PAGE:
Imagine writing an e-mail in urdu, using urdu script, an urdu e-mail id within an urdu domain and receiving a reply in hindi, with a hindi e-mail id, hindi domain, etc. Due to the various scripts and languages used in India, plus the fact that many of them have very similar characters (22 official languages involving 12 different scripts), development of IDNs of India's .IN domain is being worked on by Afilias in consultation with Government organisations such as, Department of Information Technology, NIXI, CDAC and ICANN. From the Government's side, issues such as maintaining the sovereignty (such as linking domains such as .BHARAT with .IN); elimination of security threats such as cyber terrorism, and of course, access to the internet in regional languages are top priority.
When you type in a URL (currently in English), your computer communicates with the ISP Provider, who in turn communicates with a root name server, which authenticates your IP address and the URL text. The last suffix of the URL is known as a Top Level Domain (TLD). TLDs include extensions such as .gov, .com, .in, .med, .mobi and .org.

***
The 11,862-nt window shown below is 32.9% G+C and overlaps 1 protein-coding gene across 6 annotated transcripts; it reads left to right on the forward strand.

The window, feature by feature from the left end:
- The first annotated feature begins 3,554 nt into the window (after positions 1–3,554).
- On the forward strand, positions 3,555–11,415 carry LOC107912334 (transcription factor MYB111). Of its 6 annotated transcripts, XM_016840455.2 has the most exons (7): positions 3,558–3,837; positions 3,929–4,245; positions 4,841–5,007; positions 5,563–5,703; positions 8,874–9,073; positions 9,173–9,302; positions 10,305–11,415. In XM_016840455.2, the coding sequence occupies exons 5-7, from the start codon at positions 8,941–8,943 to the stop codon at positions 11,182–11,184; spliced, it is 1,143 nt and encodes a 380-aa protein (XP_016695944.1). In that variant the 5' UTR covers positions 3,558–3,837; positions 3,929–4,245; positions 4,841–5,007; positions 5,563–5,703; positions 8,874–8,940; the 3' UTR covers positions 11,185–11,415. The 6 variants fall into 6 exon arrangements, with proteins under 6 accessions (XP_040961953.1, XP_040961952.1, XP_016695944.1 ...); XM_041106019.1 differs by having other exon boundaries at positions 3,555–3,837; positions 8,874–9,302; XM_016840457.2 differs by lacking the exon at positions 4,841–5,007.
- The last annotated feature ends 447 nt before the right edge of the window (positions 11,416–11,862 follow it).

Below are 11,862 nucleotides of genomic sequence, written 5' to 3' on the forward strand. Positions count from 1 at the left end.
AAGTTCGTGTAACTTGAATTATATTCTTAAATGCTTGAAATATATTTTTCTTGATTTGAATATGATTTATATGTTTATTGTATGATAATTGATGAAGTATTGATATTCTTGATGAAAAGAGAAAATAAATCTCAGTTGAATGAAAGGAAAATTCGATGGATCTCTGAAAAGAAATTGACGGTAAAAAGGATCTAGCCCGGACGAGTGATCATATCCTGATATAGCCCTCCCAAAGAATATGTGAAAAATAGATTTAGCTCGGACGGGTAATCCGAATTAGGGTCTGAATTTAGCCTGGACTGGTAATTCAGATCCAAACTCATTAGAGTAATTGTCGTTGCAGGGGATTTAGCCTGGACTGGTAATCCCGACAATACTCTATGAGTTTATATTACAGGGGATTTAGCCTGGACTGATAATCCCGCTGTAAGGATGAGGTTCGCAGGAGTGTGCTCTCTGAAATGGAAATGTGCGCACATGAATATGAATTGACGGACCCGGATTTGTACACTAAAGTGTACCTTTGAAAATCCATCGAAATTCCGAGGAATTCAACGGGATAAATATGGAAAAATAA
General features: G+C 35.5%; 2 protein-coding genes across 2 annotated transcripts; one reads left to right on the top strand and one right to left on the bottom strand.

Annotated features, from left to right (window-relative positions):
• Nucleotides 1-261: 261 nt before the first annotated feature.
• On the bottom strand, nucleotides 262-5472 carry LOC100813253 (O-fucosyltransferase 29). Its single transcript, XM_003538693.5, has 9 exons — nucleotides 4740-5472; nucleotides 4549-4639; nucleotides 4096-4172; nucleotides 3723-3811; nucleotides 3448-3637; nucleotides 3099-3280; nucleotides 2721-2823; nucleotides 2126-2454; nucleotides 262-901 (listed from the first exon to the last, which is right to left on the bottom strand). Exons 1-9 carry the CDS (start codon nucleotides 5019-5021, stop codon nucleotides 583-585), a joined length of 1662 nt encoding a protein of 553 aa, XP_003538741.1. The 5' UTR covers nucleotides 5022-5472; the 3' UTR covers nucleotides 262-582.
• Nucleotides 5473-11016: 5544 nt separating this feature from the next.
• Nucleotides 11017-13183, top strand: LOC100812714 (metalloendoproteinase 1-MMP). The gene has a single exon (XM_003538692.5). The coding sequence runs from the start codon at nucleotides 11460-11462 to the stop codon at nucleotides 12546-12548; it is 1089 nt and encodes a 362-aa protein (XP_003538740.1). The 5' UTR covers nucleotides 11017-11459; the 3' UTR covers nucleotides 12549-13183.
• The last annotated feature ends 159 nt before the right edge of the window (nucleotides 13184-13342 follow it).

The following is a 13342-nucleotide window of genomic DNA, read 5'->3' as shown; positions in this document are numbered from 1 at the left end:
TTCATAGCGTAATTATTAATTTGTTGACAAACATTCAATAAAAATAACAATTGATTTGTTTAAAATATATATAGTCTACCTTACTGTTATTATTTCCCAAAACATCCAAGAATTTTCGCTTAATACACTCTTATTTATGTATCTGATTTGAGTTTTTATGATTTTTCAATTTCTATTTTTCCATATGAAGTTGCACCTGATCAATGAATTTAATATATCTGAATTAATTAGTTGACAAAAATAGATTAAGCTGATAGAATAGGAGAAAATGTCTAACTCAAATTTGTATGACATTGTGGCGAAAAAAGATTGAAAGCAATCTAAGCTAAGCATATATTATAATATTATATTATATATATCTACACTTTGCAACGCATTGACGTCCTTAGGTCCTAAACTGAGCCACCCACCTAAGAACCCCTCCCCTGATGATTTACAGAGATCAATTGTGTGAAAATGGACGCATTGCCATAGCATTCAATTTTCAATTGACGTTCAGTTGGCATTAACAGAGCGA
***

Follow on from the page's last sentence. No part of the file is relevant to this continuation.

Due to technical limitations, top level domain (TLD) names can only be registered in ASCII characters. International characters such as those written in Hindi (Devnagari-based) cannot be interpreted by the DNS, and therefore cannot reside in a domain name registry as a registered name.
Bi-lingual keyboards, instant messaging or chat or mobile phone text messages (SMS) are some aspects of ICT that have already started moving towards non-English formats. However, in the case of e-mails, specialised setups are required. Also, while the text may contain native language characters, the e-mail addresses themselves are not.